We’ve been hearing predictions of the death of the printed page ever since the invention of the word processor. But, as we know, the digital world has yet to finish off the centuries-old stalwart of ink on paper. And, it’s not likely to. The transportive, tactile quality of a well printed piece simply can’t be equaled by the undeniable sameness of everything we consume digitally. At this point, it’s almost trite to say that print is not dying. We think it’s more instructive to look at the ways digital technologies have reshaped print, making it more versatile and affordable.

There’s no better example than the development of a whole new type of printing press that serves a growing market. Known as print-on-demand presses, they are hybrids of high quality color copiers and conventional printing presses. Like copiers, they generate images electronically from digital files. Like conventional presses, they use liquid ink (in this case, liquid toner) that sinks down into paper and creates a finished product indistinguishable from traditional offset printing. This is crucial, because it does away with the shiny, melted plastic look of even high-quality xerox copies.

These new print-on-demand presses bring together the best of both worlds. They almost entirely eliminate the costly “make-ready” phase of traditional printing—where plates have to be made separately, hung on the press, and then the press run until everything is registered and looking the way it should. And, since, on-demand presses use liquid toner, they print beautifully on many different types of paper—smooth or textured, coated or uncoated, thick or thin.

The bottom line is that, while it’s not perfect for every situation, print on demand offers a number of significant advantages over traditional offset printing—particularly when smaller quantities of a high quality piece are desired. Here are some key points about print-on-demand that are worth knowing and remembering.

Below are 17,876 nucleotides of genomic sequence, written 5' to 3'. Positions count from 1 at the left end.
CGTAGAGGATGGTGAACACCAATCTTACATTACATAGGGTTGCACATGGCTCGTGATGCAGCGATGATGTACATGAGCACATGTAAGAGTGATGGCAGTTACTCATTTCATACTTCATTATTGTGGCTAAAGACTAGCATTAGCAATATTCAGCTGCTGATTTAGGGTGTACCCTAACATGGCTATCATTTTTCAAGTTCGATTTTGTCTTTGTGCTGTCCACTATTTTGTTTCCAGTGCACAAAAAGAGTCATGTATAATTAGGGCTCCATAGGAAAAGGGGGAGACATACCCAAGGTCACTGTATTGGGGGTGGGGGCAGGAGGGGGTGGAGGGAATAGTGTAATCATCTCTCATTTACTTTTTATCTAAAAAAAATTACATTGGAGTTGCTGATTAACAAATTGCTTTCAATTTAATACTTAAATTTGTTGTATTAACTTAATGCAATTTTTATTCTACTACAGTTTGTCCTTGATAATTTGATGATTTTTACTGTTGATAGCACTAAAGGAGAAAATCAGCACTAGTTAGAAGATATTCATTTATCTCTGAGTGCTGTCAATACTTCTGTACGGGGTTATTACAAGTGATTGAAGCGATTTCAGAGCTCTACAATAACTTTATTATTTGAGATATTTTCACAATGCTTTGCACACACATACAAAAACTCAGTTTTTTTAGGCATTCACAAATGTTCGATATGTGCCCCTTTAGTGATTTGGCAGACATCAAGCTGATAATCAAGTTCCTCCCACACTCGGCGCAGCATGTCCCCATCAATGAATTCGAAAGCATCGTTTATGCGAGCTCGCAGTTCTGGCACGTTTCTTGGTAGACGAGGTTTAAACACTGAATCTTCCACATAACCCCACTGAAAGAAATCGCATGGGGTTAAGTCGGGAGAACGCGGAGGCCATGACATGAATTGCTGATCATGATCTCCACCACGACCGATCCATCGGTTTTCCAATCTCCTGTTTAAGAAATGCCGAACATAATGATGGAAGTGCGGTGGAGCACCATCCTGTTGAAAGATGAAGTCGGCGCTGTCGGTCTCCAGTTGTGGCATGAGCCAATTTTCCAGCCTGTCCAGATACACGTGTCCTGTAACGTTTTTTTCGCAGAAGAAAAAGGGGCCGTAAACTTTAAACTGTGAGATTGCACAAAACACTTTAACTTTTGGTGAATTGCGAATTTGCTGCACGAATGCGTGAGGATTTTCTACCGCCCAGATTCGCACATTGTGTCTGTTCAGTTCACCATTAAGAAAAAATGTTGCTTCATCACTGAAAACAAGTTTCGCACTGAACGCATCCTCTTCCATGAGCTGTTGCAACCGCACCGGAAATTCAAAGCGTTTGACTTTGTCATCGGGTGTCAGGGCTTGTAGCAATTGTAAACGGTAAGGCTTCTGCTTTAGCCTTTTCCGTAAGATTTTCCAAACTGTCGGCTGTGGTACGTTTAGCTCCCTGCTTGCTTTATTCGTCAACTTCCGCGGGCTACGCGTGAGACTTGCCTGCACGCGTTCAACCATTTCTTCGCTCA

You can print as few as you need. Because set-up time is drastically reduced with print-on-demand, it’s economical to print very small quantities—as many or few as you need.

The quality is as good as conventional offset printing. Even most experts would have a hard time telling if something was printed on a conventional offset press or print-on-demand equipment.

It takes variable data to a new level. Since it’s a digital process, every single copy can be different…different type, different photo…different colors…different whatever you want.

Turnaround times are usually shorter. Because jobs move on and off a print-on-demand press much more quickly, everything else—including delivery—moves faster too.

Large format pieces aren’t a problem. Print-on-demand pressed used to be able to print only relatively small sheet sizes. Not anymore. Presses able to print large-size posters are now common.

You can use almost any paper. Unlike xerox-type processes, print-on- demand works great with textured papers and coated stocks. Most presses can even handle card stock.